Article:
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    Reprinted courtesy of

    The Evolution of Construction Defect Trends at West Coast Casualty Seminar

    May 03, 2018 —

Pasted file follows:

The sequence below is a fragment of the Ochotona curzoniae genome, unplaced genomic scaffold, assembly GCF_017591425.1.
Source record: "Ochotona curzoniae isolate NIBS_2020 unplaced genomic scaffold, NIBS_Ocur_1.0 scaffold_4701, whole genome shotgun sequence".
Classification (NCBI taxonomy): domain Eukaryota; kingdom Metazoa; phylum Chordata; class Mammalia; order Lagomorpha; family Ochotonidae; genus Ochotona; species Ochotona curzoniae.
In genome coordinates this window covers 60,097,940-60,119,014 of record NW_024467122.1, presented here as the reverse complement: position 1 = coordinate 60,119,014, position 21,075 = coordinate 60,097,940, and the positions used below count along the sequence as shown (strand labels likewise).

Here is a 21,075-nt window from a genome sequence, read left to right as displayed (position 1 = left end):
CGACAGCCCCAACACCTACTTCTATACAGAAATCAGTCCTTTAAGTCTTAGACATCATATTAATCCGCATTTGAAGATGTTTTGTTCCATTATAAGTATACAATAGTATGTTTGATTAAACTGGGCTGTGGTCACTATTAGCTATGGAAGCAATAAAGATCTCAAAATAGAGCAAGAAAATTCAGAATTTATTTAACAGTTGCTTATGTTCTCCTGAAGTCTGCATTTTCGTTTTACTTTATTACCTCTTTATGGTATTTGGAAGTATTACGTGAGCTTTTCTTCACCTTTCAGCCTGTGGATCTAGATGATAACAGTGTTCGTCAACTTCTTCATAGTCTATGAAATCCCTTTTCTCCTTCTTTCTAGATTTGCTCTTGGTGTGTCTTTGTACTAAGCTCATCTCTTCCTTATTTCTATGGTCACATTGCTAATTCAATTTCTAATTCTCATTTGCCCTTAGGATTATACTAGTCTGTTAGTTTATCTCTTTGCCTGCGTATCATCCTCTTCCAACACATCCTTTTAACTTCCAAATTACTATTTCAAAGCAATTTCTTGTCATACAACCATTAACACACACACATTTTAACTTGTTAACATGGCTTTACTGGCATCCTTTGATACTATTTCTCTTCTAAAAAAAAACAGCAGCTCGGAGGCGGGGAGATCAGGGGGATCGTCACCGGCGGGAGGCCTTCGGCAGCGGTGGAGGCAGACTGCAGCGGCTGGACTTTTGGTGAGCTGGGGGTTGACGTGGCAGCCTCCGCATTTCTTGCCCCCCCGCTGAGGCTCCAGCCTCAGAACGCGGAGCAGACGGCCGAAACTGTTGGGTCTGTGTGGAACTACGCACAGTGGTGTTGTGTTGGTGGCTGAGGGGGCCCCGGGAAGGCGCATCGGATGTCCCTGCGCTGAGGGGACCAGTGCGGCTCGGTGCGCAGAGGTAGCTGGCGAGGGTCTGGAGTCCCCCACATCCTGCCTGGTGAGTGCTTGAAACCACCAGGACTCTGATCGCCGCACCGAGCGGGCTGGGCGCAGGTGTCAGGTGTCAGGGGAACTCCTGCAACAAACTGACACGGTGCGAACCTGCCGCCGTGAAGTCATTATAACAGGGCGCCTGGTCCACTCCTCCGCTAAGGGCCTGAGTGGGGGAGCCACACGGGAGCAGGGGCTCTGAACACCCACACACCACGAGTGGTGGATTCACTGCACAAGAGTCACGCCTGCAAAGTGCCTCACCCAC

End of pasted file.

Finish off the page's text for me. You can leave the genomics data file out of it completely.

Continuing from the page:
Twenty-five years ago. 1993. On January 23rd, Bill Clinton was sworn in as the 42nd President of the United States. The average cost of a gallon of gasoline was $1.16, a movie ticket cost $4.00, and the average cost of a new home was $113,200.00. 1993 also marked the first of what would be a quarter century of annual seminars hosted by West Coast Casualty Service, and provided to the combined professionals within the construction defect community. As the seminar has grown both in attendance and prominence within this community under the watchful stewardship of David and Coral Stern, much has changed both with regard to the content of the seminar and the climate within which it was presented. A quick look at the topics addressed over the past 25 years of the Construction Defect Seminar provides one with a veritable history of construction defect litigation and insurance coverage trends across the United States and beyond. While the first seminar was hosted in 1993, my first attendance didn’t occur until 1999, and the first time I was honored to be a panelist would have to wait until 2007. In the subsequent years, I’ve had the opportunity to sit on panels an additional three times, and each one I gained rare and valuable insights into the construction defect community, its willingness to challenge itself, and the amazing professionals we all have the distinct pleasure of working with every day (and whom we sometimes take too much for granted). In the mid to late 90’s, topics at the seminar included such subjects as the Montrose Chemical Corp v. Superior Court decision (Montrose) regarding a carrier’s duty to defend and the subsequent Stonewall Insurance case that examined the duty to indemnify in the context of construction defect claims. The California Calderon Act of 1997, laying out the roadmap for HOA’s filing construction defect lawsuits was also a topic of discussion and debate within the West Coast “arena.” The new millennium saw the landmark Aas v. William Lyon decision, which disallowed negligence claims for construction defects in the absence of actual resultant damage. This was followed by Presley Homes v. American States Insurance wherein the court ruled that a duty to defend applies where there is mere potential for coverage and the duty to defend applies to the entire action. Each of these bellwether decisions was addressed contemporaneously by panels at the West Coast seminar, contemporaneously bringing additional dialog to the CD community, from within the community. 2002 brought what has become the defining legislation in California regarding construction defect litigation and a builder’s right to repair. Senate Bill 800 (SB800), and its subsequent codification as Title 7, Part 2 of Division 2 of the California Civil Code, Sections 895 through 945.5 would become the defining framework for similar legislation across the United States. During the course of its drafting, movement through the legislature, and final adoption in January of 1993, many of the questions raised and debated in committees in Sacramento, had already been and were continuing to be addressed by panelists at the West Coast Seminar. How does SB800 work with Calderon? How does it affect the prior Aas decision? What now constitutes a defect, and what are timeframes established within the complex pre-litigation process? Open the pages of the 2002 – 2004 seminar invitations and you’ll see panels comprised of the finest members of the insurance law and coverage communities addressing those very questions (and more)! As the first decade of the new century drew to a close, a brief review of the WCC invitations from that period suggests a trend towards programmatic analyses of key themes selected for the seminar. In 2008, my second opportunity as a guest speaker, topics included a review of the state of construction defect litigation in a post-SB 800 environment. Panelists offered retrospective insight into the state of right to repair statutes in multiple states, while others offered a glimpse at where the industry might be headed, as similar legislation was enacted across the country. As always, pertinent court decisions bearing on construction defect, both in California, and elsewhere were given unique perspective and additional clarity by multiple panels of gifted speakers. In 2009, claims and coverage were examined from multiple unique perspectives, including that of plaintiff, the policyholder, and the insurer. Wrap policies and the gaps in due to self-insured retention obligations were examined. As we rapidly approach the end of the second decade of the 21st Century, West Coast Casualty’s Construction Defect Seminar continues to lead the construction defect community as the premier source for information and peer dialog on all matters relating to construction law, coverage, and emerging trends. In 2017, the Seminar tackled such broad subjects as the role of women in the construction industry, claims management, and risk management, challenges raised by wrap versus non-wrap litigation, and the emergent trend of apartment to condo conversions (and the attendant coverage challenges). This month, beginning on May 16th at the Disneyland Resort, in Anaheim California, America’s largest Construction Defect event kicks off its 25th Anniversary celebration. As has been every year since 1993, the seminar invitation promises insurance, legal, and industry professionals an exciting and informative array of salient and timely panel topics, as well as a stellar faculty of gifted panelists. If this year’s seminar is anything like the past 25 years, this edition of West Coast Casualty’s Construction Defect Seminar will not only be informative and educational, but also a promise for another 25 years of peerless service to the construction defect community. Read the court decision